Brian shows off his banjo chops on this Earl Scruggs classic.
“I don’t know if that’s the ‘proper’ bluegrass way to play the banjo” he says. “It doesn’t matter to me. I’m playing straight bluegrass on my Gibson ‘Earl Scruggs’ banjo, but the guitar chords behind it are jazz substitutions.”
We wondered if Brian’s Travis picking skills helped when playing banjo. Can of worms officially opened!
“It’s funny how people call that Travis picking,” he replies. “They don’t call it Chet Atkins picking! Well, I can’t tell you that I play ‘Travis picking’ on the banjo... or guitar. I just call it my punk rock banjo playing!”
Far Noir East
This Setzer original sounds like a cross between Harlem Nocturne and Jade Idol from the Stray Cats’ killer ’92 Choo Choo Hot Fish album.
Brian turned to another vintage Fender amp for the recording’s haunting film noir tone. “That’s a ’61 Twin... before they had reverb in them,” reveals Brian. “I’ve got a matching [standalone] Fender reverb unit.
“I got it all fixed up and wrote three songs for the album using that sound: this one, Go-Go Godzilla and Hot Love. I just kept turning up that reverb until somebody told me to turn it off!”
Apparently, Brian was channelling early swing guitar genius Charlie Christian during the recording of Intermission.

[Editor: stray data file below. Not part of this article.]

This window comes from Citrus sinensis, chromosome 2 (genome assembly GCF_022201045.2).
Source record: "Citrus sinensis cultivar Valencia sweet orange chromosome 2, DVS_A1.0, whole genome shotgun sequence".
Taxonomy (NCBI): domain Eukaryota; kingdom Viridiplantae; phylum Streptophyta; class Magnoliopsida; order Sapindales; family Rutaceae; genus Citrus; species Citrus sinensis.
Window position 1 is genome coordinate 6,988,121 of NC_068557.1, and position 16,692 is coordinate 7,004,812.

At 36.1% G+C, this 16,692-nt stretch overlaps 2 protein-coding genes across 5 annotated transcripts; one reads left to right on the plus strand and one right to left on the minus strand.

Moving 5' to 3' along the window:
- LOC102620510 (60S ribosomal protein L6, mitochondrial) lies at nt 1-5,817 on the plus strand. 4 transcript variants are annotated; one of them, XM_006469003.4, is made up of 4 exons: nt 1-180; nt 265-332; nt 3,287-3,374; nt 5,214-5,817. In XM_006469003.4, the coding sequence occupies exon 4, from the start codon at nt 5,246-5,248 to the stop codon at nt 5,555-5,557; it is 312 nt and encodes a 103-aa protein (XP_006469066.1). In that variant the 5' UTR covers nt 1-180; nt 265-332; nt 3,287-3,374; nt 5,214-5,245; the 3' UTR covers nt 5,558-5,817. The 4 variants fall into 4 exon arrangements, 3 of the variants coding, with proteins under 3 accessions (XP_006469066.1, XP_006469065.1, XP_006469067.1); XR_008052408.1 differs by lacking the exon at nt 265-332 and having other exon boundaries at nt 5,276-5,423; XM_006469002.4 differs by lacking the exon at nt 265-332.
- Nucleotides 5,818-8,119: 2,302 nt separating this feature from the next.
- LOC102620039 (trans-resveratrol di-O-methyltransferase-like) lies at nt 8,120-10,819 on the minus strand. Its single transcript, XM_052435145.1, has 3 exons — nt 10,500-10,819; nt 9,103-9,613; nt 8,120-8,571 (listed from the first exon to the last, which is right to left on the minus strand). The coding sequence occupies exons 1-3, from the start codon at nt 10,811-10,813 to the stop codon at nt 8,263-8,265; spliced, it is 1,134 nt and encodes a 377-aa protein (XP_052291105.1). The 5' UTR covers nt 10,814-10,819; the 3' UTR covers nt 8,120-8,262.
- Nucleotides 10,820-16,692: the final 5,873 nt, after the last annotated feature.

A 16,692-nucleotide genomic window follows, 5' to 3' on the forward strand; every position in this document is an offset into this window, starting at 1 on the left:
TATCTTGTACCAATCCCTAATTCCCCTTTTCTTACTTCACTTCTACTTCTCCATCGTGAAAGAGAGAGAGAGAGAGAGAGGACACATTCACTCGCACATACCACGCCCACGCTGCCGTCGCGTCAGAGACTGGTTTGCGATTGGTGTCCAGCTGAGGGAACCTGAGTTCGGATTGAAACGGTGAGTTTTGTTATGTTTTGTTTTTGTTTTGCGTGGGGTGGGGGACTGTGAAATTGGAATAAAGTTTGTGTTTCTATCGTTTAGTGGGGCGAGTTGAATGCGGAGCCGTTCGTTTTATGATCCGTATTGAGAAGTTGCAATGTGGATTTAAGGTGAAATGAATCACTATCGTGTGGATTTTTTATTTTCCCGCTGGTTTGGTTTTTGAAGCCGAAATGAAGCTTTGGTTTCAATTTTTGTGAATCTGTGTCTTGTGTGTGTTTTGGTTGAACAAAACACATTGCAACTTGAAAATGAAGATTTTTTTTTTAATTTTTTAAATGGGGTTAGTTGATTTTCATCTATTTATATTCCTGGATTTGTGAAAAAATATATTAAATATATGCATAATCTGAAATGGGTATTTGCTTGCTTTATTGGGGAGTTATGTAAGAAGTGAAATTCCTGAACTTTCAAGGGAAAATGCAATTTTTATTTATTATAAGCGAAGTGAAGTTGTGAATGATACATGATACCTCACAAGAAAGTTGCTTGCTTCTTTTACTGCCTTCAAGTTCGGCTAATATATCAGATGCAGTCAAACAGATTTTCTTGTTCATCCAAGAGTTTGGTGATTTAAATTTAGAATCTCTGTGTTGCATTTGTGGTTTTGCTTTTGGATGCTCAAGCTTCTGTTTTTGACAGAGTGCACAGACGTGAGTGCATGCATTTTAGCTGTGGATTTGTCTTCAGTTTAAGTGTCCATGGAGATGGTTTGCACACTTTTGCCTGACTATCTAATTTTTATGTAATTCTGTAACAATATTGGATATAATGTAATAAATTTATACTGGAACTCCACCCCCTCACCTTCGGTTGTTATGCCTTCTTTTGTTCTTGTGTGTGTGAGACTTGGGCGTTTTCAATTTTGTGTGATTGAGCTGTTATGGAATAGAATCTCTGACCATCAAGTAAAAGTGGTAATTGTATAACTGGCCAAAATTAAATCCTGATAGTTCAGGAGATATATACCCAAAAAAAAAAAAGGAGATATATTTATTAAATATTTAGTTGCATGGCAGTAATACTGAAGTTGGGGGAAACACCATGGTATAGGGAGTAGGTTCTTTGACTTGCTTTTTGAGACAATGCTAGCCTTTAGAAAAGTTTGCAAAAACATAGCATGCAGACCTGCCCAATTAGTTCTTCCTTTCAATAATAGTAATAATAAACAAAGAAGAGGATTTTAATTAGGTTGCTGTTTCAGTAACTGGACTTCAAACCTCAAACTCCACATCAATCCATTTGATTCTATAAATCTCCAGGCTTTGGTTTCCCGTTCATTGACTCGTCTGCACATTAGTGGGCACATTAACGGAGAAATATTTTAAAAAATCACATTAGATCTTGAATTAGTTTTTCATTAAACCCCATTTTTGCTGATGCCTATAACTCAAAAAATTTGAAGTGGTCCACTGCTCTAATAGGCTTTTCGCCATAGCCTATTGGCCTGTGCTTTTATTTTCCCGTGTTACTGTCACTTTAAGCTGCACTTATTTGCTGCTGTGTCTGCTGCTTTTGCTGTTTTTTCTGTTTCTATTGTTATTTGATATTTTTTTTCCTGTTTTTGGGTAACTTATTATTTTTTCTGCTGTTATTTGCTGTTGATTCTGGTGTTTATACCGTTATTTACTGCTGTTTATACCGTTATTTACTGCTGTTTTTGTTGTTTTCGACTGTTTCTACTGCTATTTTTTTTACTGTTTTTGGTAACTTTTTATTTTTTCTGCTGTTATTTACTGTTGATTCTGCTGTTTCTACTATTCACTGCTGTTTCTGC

“I used an old Gibson Super 400 with the floating pickup,” he says before zeroing in on his favourite part of the tune. “I really like the bridge with that whole tone scale.”
Another original Setzer track, Intermission features a brilliant duet between Brian’s Gibson guitar and a vibraphone played by a fella called Steve Yeager, who plays for the symphony orchestra in Brian’s adopted home of Minneapolis.
“You don’t hear that sound very often.” says Brian. “Guitar and vibes... it just works!”
“I wrote that for Chris Cheney from The Living End,” says Brian of his surf guitar track. “I sent it to him, but I don’t know if he’s ever gonna do it. I thought he’d write lyrics for it. In the meantime, I cut it instrumentally.”
The song is featured in the soundtrack of a new movie called Soul Surfer. It turns out that Brian’s timing was impeccable.
“They called me up and asked me if I had a surf song,” he recalls. “I had just recorded Go-Go Godzilla, sent it to them and they loved it!”